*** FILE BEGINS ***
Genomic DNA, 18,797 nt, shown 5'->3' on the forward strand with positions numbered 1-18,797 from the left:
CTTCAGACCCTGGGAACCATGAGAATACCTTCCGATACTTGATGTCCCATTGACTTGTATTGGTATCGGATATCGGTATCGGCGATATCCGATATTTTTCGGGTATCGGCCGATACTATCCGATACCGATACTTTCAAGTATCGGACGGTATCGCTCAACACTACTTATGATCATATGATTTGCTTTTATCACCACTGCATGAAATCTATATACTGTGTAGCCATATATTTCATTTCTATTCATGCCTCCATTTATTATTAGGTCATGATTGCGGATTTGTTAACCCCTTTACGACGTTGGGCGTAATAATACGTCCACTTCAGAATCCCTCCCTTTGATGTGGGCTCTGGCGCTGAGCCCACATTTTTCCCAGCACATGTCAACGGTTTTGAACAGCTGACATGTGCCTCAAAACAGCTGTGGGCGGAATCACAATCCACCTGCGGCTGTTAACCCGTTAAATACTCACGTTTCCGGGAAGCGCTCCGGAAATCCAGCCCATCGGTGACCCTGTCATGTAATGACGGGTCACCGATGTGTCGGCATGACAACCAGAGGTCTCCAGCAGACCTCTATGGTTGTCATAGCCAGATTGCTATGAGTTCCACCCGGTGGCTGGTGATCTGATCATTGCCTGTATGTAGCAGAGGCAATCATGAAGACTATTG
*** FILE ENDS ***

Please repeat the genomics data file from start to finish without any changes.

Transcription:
Genomic DNA, 18,797 nt, shown 5'->3' on the forward strand with positions numbered 1-18,797 from the left:
CTTCAGACCCTGGGAACCATGAGAATACCTTCCGATACTTGATGTCCCATTGACTTGTATTGGTATCGGATATCGGTATCGGCGATATCCGATATTTTTCGGGTATCGGCCGATACTATCCGATACCGATACTTTCAAGTATCGGACGGTATCGCTCAACACTACTTATGATCATATGATTTGCTTTTATCACCACTGCATGAAATCTATATACTGTGTAGCCATATATTTCATTTCTATTCATGCCTCCATTTATTATTAGGTCATGATTGCGGATTTGTTAACCCCTTTACGACGTTGGGCGTAATAATACGTCCACTTCAGAATCCCTCCCTTTGATGTGGGCTCTGGCGCTGAGCCCACATTTTTCCCAGCACATGTCAACGGTTTTGAACAGCTGACATGTGCCTCAAAACAGCTGTGGGCGGAATCACAATCCACCTGCGGCTGTTAACCCGTTAAATACTCACGTTTCCGGGAAGCGCTCCGGAAATCCAGCCCATCGGTGACCCTGTCATGTAATGACGGGTCACCGATGTGTCGGCATGACAACCAGAGGTCTCCAGCAGACCTCTATGGTTGTCATAGCCAGATTGCTATGAGTTCCACCCGGTGGCTGGTGATCTGATCATTGCCTGTATGTAGCAGAGGCAATCATGAAGACTATTG